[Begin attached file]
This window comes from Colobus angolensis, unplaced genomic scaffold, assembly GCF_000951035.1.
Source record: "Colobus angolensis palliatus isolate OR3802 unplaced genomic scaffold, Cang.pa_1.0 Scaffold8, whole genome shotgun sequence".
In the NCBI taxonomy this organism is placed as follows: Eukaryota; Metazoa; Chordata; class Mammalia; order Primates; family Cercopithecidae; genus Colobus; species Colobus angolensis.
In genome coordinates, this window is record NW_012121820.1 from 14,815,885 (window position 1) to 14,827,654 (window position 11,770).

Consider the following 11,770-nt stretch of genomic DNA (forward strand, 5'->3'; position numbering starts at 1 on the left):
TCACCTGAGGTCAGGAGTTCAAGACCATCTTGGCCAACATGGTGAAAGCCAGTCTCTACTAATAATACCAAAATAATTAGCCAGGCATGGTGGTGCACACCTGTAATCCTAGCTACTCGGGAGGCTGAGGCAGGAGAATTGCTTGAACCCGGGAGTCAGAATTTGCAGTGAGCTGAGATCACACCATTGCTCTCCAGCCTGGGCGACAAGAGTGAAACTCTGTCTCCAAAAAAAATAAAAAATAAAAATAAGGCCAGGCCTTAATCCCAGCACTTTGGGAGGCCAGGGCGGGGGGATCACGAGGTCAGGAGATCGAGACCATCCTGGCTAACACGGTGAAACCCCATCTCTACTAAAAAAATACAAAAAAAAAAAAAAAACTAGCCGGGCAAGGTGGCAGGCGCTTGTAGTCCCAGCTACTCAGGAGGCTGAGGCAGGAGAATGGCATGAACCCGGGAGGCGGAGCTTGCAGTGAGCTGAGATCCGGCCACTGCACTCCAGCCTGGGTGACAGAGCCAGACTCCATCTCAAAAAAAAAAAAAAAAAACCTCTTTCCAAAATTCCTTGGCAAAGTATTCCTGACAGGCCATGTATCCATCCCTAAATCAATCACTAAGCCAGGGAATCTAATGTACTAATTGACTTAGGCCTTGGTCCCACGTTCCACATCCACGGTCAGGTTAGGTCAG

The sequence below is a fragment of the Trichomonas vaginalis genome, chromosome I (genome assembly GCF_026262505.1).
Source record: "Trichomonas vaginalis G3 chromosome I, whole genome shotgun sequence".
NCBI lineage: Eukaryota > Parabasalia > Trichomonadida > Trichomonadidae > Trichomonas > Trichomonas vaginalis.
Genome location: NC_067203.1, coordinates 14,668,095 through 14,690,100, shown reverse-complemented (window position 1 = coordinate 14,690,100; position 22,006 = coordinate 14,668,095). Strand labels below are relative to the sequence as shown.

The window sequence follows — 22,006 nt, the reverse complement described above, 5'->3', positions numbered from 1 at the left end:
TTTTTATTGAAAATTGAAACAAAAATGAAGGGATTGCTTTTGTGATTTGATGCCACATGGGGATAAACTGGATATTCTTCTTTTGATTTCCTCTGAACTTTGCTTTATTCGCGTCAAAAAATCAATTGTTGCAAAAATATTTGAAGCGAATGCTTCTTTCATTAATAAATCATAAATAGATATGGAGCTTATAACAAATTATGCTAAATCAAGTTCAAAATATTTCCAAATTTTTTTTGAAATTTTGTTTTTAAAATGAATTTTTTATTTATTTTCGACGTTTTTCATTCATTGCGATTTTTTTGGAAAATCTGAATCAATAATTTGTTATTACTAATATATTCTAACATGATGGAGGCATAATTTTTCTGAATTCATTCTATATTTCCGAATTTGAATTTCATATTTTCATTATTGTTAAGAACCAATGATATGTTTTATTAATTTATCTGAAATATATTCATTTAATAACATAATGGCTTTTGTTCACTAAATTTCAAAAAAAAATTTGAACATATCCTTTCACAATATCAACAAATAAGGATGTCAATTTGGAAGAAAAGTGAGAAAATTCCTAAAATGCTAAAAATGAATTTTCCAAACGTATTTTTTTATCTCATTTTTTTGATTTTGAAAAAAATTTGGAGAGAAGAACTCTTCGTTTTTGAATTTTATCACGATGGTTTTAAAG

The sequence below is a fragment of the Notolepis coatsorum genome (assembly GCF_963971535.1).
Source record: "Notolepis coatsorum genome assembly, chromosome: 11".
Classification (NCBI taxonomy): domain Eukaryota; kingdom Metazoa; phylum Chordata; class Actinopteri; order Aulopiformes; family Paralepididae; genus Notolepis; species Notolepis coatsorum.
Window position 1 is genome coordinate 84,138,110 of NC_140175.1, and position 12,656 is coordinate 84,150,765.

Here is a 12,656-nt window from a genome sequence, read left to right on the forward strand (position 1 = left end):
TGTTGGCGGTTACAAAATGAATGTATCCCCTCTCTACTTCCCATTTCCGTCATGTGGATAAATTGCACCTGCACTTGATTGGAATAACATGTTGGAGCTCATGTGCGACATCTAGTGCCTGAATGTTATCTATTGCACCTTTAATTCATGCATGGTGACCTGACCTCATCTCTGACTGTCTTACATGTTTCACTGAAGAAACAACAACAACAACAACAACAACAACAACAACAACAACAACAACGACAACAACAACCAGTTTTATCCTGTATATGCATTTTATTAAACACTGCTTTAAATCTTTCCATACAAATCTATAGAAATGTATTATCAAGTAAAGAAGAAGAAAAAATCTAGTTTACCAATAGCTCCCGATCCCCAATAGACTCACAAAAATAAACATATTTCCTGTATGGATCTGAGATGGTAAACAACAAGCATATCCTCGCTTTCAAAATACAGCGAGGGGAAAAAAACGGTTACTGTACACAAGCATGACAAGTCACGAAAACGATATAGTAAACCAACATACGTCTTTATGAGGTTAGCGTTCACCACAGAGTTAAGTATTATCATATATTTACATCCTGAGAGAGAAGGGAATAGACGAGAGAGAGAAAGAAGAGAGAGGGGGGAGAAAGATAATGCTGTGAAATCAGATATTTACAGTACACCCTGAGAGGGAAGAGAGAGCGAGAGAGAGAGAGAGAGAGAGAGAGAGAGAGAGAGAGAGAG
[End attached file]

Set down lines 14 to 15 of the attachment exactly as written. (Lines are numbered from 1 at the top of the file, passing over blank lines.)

Source record: "Notolepis coatsorum genome assembly, chromosome: 11".
Classification (NCBI taxonomy): domain Eukaryota; kingdom Metazoa; phylum Chordata; class Actinopteri; order Aulopiformes; family Paralepididae; genus Notolepis; species Notolepis coatsorum.